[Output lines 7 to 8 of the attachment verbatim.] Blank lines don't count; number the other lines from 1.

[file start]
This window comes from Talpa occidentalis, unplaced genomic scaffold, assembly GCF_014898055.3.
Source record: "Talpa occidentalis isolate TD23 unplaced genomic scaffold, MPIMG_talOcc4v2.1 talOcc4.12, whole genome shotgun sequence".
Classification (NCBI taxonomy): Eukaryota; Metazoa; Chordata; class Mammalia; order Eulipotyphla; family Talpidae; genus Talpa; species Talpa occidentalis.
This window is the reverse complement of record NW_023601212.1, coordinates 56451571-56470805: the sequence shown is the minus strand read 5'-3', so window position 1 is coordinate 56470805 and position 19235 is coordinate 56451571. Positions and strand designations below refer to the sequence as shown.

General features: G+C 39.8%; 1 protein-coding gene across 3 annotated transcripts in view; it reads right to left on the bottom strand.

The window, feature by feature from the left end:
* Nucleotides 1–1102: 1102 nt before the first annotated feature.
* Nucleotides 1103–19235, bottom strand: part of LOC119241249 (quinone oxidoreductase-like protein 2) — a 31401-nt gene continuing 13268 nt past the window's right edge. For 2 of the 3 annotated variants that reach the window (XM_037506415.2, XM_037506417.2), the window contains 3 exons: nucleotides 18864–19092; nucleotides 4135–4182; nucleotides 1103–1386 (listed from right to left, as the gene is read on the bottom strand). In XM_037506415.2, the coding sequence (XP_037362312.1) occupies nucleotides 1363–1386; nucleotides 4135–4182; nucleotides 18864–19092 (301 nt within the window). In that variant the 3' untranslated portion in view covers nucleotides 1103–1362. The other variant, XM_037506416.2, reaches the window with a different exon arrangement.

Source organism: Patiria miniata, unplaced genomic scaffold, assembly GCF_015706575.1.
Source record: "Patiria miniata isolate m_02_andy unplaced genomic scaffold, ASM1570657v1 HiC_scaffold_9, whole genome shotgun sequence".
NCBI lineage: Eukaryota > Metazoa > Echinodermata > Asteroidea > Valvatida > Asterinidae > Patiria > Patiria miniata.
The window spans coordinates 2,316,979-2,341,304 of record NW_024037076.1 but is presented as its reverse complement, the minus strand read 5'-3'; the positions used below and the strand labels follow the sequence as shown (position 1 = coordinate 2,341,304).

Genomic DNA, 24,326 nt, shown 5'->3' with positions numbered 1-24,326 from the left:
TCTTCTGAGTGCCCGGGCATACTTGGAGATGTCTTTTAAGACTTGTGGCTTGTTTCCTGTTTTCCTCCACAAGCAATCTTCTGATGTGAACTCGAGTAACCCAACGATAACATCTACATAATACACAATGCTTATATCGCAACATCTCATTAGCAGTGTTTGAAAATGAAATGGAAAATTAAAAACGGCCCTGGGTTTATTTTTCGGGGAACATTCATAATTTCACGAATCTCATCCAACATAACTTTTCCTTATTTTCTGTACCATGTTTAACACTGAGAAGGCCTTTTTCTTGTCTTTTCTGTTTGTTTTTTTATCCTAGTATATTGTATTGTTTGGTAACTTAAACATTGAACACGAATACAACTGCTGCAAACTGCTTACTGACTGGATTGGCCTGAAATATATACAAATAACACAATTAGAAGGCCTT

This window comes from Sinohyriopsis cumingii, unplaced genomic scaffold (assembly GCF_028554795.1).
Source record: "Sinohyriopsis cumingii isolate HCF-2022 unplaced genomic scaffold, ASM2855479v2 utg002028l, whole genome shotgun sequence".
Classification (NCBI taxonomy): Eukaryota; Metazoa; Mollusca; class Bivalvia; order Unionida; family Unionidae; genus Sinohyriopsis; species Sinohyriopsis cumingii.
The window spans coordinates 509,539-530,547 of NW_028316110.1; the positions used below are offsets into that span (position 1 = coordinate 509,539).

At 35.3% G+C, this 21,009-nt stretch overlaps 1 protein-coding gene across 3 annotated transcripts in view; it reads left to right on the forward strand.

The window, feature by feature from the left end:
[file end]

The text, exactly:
* Nucleotides 1–1102: 1102 nt before the first annotated feature.
* Nucleotides 1103–19235, bottom strand: part of LOC119241249 (quinone oxidoreductase-like protein 2) — a 31401-nt gene continuing 13268 nt past the window's right edge. For 2 of the 3 annotated variants that reach the window (XM_037506415.2, XM_037506417.2), the window contains 3 exons: nucleotides 18864–19092; nucleotides 4135–4182; nucleotides 1103–1386 (listed from right to left, as the gene is read on the bottom strand). In XM_037506415.2, the coding sequence (XP_037362312.1) occupies nucleotides 1363–1386; nucleotides 4135–4182; nucleotides 18864–19092 (301 nt within the window). In that variant the 3' untranslated portion in view covers nucleotides 1103–1362. The other variant, XM_037506416.2, reaches the window with a different exon arrangement.